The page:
Tales of the Cocktail: Everything You Need to Know About Cocktail Catering
Anyone who’s attended a wedding or a conference knows the crucial importance of a decent bar setup at an event — but for years, this realm of event planning somehow kept getting the shaft. Yet, as the cocktail movement has evolved over the last decade, private events are finally starting to get the hint that drinks require a little more thought, care and curation than “red or white?”.
At the forefront of this sea change is the small but growing industry of cocktail catering, created to heed the call of event planners who want to put the same amount of detail and foresight into the bar as they do into things like decor and DJ. It only makes sense: drinks are, more often than not, the lifeblood of a good event. Why would someone shell out all that cash for Pinterest-perfect table settings while leaving thirsty guests hung out to dry?
Why did you decide to start your company?
Kelly: With Microsoft recruiting I planned a couple hundred events per year and often found myself exasperated by the lack of options for a good happy hour event caterer. I noticed a surprising lack of farm to bar options in the Seattle area and too many “6 foot table, black linen” bars, and I decided to start a business that addressed both.
Esposito: In the process of producing events, I realized that bar service was usually one of the last things that was considered in the total budget. This struck me as really strange because from an event flow perspective the bar at cocktail hour is usually the very first thing event guests encounter. Think about it, while most guests at corporate events likely have no interaction with the production team or the caterer, you can pretty much guarantee that every guest will have an interaction with a bartender and the quality of that interaction plays a huge role in setting the tone for the event experience to come. From a sociological perspective bartenders and mixologists at events aren’t just back of house staff; they serve a much more important role as direct proxies for the parties hosting the event and the brands who are sponsoring the event. The best event planners know the value of an elevated bar service and are increasingly selective about who they entrust with the privilege of representing their vision and interacting with their guests.
What was that transition like?
Kelly: I worked to start my business while still working a fulltime job and I highly recommend that. It gave me both the motivation and the security in the first year to continue on. I was used to long hours, so pulling double duty with the two jobs didn’t bother me, but entering a new industry and starting a business from scratch definitely involved a learning curve. I needed to immerse myself more deeply in craft cocktail knowledge and tradition, source locally farmed cocktail ingredients, supplement growing what I couldn’t source, start an LLC, navigate the Health Department, Department of Labor and our state’s liquor control board, market myself to applicable industries, hire a staff, do my own book keeping, etc. I tend to be pretty scrappy, so this challenged and inspired me and kept me going until we launched, and solving these problems on a daily basis is what continues to engage me.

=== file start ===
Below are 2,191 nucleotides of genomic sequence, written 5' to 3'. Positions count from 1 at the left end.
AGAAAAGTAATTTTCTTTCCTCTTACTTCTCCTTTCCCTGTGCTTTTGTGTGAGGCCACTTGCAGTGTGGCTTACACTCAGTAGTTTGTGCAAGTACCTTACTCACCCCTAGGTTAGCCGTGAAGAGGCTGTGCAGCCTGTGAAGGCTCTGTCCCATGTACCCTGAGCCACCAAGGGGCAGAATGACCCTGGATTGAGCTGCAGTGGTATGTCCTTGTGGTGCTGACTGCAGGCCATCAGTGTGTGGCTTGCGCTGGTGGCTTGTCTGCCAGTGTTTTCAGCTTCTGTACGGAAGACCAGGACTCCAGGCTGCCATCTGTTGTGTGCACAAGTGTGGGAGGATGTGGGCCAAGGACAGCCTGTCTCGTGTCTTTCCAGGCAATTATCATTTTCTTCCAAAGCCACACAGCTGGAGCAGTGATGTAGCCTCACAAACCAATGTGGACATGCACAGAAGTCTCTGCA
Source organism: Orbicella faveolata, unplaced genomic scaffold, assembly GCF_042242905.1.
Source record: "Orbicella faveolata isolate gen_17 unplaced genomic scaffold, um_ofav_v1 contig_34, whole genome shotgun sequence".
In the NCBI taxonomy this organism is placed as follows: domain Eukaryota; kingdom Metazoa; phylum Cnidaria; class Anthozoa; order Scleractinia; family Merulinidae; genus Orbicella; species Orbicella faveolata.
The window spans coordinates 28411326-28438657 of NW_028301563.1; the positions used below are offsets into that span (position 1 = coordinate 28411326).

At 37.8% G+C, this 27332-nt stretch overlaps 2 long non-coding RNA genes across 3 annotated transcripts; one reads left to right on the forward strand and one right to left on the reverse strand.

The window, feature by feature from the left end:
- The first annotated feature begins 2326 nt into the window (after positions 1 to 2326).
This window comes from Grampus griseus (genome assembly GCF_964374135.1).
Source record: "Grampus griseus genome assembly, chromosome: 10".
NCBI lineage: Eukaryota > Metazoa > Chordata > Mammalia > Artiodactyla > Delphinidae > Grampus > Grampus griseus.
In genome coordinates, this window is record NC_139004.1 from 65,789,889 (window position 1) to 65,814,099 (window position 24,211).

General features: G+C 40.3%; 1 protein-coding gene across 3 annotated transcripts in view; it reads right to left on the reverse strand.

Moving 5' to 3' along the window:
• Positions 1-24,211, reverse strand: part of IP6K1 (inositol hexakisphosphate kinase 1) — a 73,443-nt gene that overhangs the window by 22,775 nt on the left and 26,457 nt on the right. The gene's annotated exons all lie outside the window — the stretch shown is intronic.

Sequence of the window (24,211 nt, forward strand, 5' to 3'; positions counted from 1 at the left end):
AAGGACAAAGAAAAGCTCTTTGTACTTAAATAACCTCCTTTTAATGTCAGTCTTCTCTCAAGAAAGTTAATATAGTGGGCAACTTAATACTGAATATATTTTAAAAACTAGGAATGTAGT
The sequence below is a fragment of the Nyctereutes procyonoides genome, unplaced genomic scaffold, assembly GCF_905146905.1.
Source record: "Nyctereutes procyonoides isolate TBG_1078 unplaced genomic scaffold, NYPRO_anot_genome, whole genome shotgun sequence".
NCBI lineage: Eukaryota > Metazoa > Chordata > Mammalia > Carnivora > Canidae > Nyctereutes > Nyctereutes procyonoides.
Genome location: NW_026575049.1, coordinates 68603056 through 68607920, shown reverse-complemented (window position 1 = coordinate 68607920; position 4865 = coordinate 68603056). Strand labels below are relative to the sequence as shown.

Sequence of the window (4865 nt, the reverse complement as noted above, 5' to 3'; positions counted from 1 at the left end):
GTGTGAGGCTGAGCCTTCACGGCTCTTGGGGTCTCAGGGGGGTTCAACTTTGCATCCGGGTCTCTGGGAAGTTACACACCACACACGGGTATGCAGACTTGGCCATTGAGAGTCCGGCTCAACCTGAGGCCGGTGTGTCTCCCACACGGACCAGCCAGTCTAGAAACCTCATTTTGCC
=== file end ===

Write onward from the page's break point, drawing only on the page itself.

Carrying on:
How has the industry changed since you launched?
Esposito: When we started Snake Oil Cocktail Company, we wanted to provide a different kind of bar option to clients and create a bar service that would help consult with other bars to elevate the craft of cocktails. I remember after we did the bar at the Sundance Film Festival in 2010 I started handing out new business cards; people would get a kick out of the fact that we called ourselves “cocktail consultants” … and now it seems you can’t go to even a dive bar without running into a newly minted mixologist. When we founded our company pretty much all cocktails at local bars came from cans, it was such a shame because Southern California at the time had more local farms than anywhere in the US. Watching craft cocktail culture explode into suburbia and Middle America in less than a decade with bartending going from a thankless job to a full-blown profession and passionate mixologists billed as modern celebrities has been a remarkable journey.
Do you think that, in general, guests’ expectations for the quality and creativity of cocktails at events has risen in recent years?
Esposito: Absolutely! When we started Snake Oil Cocktail Company in 2010, clients rarely asked us to do a “tasting” prior to their event and they did not have the language to talk about cocktails. They loved fresh culinary cocktails because that style and our attention to detail was so foreign to them. Now, however, pretty much every wedding and corporate event wants to “see” and “taste” the signature cocktails in advance, it is not uncommon to talk to clients about their preferences on how to make a Manhattan, and for them to come into the initial client meeting with a Pinterest board of what style of cocktail they would like executed. With the rise of Instagram culture and the easy ordering availability of fresh produce ingredients that were not otherwise available locally, the creativity level is always getting pushed.